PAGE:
Dementia from the Inside

Reviewed by: G. Connor Salter, Professional Writing alumnus from Taylor University, Upland, IN.Title: Dementia from the Inside

Title: Dementia from the inside

Author: Dr. Jennifer Bute with Louise Morse

Publisher: Society for Promoting Christian Knowledge

Publication Date: November 15, 2018

Format: Paperback

Length: 128 pages

OVERVIEW

“I ask God to help me rejoice in adversity,” Jennifer Bute says in this book’s preface. This is particularly difficult in her case since she suffers from young-onset dementia. Writing with Louise More, Bute describes her life story – her childhood, family life, and her exemplary career as a medical doctor in Africa and the United Kingdom – and the changes she went through after being diagnosed with dementia in 2009. She then shifts to stories about how she handles her dementia symptoms, her experiences with other people who have dementia, and gives advice on how people can help their loved ones survive and even thrive while having dementia.

While Bute and More don’t dive deep enough into Bute’s feelings about her life experiences to make this book work as a memoir, but as a short autobiography it works fairly well. Readers get enough information about Bute’s life to understand how her faith impact her diagnosis and how her life changed considerably afterward. The book reaches its peak when the writers talk about what it’s like to experience having dementia and start debunking common misconceptions about the illness. Among other things, they use recent research that shows patients can actually keep their minds developing and fight many dementia symptoms.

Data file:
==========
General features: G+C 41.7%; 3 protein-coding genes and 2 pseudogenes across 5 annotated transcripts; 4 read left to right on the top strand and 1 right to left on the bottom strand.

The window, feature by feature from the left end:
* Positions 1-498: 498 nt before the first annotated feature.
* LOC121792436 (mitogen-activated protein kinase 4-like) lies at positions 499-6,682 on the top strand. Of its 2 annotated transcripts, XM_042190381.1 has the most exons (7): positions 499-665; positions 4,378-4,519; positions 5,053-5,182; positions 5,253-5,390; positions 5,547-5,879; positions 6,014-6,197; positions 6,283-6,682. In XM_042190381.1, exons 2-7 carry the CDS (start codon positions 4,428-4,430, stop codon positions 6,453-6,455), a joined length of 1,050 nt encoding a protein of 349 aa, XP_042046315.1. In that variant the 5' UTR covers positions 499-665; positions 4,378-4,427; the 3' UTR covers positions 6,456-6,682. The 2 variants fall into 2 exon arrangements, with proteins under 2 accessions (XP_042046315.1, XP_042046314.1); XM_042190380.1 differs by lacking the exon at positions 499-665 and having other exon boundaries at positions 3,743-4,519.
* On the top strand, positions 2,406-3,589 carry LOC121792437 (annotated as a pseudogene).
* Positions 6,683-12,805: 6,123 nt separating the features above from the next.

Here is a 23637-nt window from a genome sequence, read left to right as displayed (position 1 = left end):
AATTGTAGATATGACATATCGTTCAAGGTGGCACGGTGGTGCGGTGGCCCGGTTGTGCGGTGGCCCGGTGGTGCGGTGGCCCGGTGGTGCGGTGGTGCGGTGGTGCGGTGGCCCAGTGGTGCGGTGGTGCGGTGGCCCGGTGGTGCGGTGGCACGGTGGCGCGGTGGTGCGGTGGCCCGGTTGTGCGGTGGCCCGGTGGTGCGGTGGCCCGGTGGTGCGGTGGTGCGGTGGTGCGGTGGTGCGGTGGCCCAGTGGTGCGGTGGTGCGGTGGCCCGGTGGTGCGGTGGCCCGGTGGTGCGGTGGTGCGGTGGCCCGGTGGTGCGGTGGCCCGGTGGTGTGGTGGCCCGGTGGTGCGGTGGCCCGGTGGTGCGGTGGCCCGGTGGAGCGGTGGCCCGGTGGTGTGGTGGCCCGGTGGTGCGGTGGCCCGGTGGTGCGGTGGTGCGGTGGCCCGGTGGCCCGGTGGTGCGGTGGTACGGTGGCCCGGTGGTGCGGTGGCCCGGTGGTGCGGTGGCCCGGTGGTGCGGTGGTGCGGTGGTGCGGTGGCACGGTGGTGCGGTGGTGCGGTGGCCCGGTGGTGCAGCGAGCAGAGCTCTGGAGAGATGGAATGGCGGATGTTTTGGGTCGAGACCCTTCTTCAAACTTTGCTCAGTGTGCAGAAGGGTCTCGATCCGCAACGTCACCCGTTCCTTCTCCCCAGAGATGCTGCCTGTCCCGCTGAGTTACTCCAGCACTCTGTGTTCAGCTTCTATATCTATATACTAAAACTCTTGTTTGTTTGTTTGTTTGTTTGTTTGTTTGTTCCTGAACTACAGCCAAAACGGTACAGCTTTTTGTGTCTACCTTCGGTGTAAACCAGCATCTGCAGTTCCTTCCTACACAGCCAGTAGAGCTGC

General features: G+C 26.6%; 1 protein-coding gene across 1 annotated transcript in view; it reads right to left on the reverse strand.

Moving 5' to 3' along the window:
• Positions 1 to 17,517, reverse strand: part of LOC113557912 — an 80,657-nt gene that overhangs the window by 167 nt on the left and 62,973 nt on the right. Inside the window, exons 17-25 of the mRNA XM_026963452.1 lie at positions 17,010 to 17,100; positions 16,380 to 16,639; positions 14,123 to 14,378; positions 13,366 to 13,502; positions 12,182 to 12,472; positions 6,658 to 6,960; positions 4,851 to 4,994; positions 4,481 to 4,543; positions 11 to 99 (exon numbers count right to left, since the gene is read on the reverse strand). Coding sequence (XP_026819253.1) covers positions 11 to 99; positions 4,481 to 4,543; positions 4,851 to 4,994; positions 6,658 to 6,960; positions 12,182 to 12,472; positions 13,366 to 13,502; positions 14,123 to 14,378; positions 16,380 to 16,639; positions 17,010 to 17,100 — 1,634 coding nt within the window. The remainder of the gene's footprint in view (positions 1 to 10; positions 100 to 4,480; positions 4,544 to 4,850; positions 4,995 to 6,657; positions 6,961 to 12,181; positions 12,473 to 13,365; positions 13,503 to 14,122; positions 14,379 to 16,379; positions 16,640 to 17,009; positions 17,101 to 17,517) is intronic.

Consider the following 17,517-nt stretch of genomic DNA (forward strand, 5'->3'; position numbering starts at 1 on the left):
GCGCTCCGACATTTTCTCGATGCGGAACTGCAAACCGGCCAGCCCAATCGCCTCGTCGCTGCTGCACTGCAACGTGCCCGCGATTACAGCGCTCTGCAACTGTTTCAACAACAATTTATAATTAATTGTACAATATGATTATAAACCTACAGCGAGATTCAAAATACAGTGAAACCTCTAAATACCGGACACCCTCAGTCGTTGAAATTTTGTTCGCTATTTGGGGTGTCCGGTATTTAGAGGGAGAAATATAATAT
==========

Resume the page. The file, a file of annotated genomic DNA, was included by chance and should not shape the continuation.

All things considered, this book gives a refreshing, perceptive look at how patients can not only cope with dementia, they can find ways to fight back and even grow in new ways.

ASSESSMENT

Rating (1 to 5 stars)

4 stars

Intended Audience

People who’ve been diagnosed with dementia and family members helping them adjust to new living patterns.

Christian Impact

This book will help people facing what seems like the ultimate embarrassing disease to keep functioning, live healthy, and even thrive in ways they never expected.

Note: Since this book was written by British authors, some of the phrases used throughout the book are in British English instead of American English (such as “cooker hob” for oven burners or “flats” for apartments). Readers may find this initially challenging but they can quickly adjust to it.

About Cecelia Carey

The Evangelical Church Library Association, founded in 1970, is a fellowship of Christian churches, schools, and individuals.

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